Once we were all introduced, the MC presented Mary Katherine with the third-place award. Owen won second place. My heart rate sped up; I knew what was coming next.
"For the winner of the 2016 Adult Spirit Award, Miss Sophie Trist!" the MC exclaimed.
Applause thundered through the Bogue Falaya Hall. I beamed as Mrs. Cordet handed me a plaque and a certificate.
As cameras snapped pictures that would appear on Facebook by the next day, I thought about the other times I'd stood on stages to receive awards. Many of those awards had been earned. But tonight wasn't my first night as a superhero. In sixth grade, I'd received the Principal's Award, and just last year, a few days before graduation, I received the Dare Award at the seniors' assembly. The award was given to a student who "showed tremendous courage in the face of adversity." I'm a white, middle-class girl from the suburbs; the only adversity I've encountered is blindness. And while I have to do some things differently than my sighted peers, my life isn't hard by any definition of the word. I have always been encouraged to pursue my dreams, and I have been given every tool and opportunity I need.
As I stood on the stage at Bogue Falaya Hall, I felt like a china doll someone had placed on a high shelf. I felt like an object to be admired but not understood, something designed to make others feel better about their supposedly perfect lives. I felt more pride when I won second place at the National Braille Challenge than when I won first place at this empty ceremony.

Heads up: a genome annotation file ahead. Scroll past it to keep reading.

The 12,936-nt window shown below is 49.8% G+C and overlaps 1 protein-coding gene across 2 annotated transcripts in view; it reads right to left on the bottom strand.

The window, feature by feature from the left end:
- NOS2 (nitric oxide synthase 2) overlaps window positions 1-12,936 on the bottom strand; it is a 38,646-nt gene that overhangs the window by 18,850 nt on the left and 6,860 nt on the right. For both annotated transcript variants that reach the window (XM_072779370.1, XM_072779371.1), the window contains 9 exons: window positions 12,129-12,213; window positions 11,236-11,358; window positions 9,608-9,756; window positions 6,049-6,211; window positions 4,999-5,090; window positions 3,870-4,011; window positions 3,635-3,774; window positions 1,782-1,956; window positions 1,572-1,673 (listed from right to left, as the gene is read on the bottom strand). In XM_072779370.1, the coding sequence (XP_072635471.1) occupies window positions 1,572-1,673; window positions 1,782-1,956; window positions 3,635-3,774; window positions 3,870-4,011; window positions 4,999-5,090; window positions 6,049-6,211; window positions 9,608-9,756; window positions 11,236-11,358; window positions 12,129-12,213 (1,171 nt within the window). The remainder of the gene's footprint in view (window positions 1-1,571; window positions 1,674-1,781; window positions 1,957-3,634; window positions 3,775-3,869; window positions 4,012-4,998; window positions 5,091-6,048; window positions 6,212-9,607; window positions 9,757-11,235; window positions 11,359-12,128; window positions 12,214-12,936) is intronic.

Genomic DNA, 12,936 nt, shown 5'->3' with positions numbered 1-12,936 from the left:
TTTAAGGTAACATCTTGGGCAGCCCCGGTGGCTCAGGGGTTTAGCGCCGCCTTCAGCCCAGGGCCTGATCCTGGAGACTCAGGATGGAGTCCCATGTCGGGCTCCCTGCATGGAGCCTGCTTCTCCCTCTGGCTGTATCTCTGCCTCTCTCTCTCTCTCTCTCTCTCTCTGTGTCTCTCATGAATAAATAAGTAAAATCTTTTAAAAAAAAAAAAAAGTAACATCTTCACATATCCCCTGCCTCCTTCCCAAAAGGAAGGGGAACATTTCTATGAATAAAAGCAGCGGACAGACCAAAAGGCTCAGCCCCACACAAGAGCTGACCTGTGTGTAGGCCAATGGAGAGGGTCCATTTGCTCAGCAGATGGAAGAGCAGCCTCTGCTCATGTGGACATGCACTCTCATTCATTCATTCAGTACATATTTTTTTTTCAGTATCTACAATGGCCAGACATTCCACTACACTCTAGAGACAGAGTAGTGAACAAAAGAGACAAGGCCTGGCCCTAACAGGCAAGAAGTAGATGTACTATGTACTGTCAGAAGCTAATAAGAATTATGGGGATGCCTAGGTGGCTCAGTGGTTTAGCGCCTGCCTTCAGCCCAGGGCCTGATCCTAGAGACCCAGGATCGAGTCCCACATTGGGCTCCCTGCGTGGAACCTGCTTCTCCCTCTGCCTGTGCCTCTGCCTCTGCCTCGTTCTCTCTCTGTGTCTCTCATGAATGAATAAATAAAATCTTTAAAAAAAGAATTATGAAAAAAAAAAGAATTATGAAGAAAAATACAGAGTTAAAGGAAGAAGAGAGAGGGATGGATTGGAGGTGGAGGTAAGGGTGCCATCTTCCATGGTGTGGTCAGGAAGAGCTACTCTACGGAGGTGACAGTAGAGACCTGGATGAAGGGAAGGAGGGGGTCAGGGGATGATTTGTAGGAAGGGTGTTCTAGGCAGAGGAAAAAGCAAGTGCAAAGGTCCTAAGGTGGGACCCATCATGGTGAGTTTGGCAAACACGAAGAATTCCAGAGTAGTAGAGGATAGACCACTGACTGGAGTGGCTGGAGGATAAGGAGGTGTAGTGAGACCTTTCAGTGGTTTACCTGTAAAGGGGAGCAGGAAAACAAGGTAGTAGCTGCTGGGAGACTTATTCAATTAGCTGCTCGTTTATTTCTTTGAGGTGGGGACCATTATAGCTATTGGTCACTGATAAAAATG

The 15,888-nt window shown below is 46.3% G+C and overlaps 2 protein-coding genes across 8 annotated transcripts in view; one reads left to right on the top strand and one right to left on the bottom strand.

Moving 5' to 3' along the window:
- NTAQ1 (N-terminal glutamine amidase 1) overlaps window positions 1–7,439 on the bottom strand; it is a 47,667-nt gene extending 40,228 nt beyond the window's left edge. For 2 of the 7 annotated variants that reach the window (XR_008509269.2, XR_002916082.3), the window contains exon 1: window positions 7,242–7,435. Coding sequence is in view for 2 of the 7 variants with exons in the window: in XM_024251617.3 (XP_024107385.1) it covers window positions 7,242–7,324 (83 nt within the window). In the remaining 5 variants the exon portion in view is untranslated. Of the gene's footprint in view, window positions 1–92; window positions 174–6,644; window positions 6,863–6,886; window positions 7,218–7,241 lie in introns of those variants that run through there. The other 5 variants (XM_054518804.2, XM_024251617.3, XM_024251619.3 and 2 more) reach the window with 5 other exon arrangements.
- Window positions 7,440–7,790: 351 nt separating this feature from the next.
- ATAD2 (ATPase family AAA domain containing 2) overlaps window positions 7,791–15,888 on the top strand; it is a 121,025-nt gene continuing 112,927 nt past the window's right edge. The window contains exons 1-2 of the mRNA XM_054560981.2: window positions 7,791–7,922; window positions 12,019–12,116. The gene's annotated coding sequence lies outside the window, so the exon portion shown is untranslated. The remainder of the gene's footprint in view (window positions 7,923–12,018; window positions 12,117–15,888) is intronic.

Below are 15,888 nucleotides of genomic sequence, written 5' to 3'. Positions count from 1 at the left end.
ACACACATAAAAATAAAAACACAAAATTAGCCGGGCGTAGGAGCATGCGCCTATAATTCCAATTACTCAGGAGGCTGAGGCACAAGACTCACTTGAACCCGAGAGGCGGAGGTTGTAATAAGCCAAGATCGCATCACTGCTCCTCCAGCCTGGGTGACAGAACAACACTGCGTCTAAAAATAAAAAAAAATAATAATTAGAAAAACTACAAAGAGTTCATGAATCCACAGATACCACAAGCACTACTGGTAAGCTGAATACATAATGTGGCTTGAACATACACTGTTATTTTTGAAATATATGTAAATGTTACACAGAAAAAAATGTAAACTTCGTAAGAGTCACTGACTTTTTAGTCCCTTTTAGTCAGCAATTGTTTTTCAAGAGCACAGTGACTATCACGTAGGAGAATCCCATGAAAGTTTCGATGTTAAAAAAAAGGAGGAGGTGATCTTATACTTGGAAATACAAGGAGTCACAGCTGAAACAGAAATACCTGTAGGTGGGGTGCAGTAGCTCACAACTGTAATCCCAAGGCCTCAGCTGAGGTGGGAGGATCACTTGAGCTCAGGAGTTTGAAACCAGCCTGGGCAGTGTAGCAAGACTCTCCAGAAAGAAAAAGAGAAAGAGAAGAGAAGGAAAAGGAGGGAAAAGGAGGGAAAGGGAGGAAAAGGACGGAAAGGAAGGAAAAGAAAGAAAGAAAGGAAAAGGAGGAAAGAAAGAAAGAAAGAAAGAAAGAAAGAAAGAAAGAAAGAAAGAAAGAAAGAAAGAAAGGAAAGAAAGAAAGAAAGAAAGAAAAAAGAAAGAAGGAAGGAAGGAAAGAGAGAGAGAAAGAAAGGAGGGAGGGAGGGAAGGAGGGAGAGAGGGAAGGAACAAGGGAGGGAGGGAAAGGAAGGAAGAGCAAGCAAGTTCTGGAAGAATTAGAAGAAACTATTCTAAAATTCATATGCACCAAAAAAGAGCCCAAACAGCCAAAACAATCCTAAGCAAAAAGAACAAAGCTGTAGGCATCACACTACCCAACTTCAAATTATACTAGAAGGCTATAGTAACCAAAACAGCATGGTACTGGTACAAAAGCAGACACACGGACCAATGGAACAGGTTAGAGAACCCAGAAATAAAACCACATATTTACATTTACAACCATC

On the way home that night, and for many nights afterward, I tried to push thoughts of the ceremony out of my head. But I couldn't forget the revelation I'd had while I sat in that auditorium.
I've always been a writer. A few months after that evening in November I decided to write about my experience. I hoped that writing would help me process my thoughts and feelings. The result is the piece you've just read. I've hung up my cape. I won't—no, I can't—accept any more awards for being myself and fulfilling my own high expectations. I won't take part in this superhero culture any longer. I want to be acknowledged for true accomplishments, such as writing a novel that makes The New York Times bestseller list, a lifelong dream of mine.
I bear no ill will toward Inclusion Alliance or my school principals or anyone else who gives disabled people awards for doing mundane things. They do so out of ignorance and misunderstanding, not out of malice toward the disabled community. But I hope to educate people, people with and without disabilities, on the harmful nature of low expectations and misconceptions. I want to change the laws and change our culture so that disabled people truly can shine, with no barriers in our way.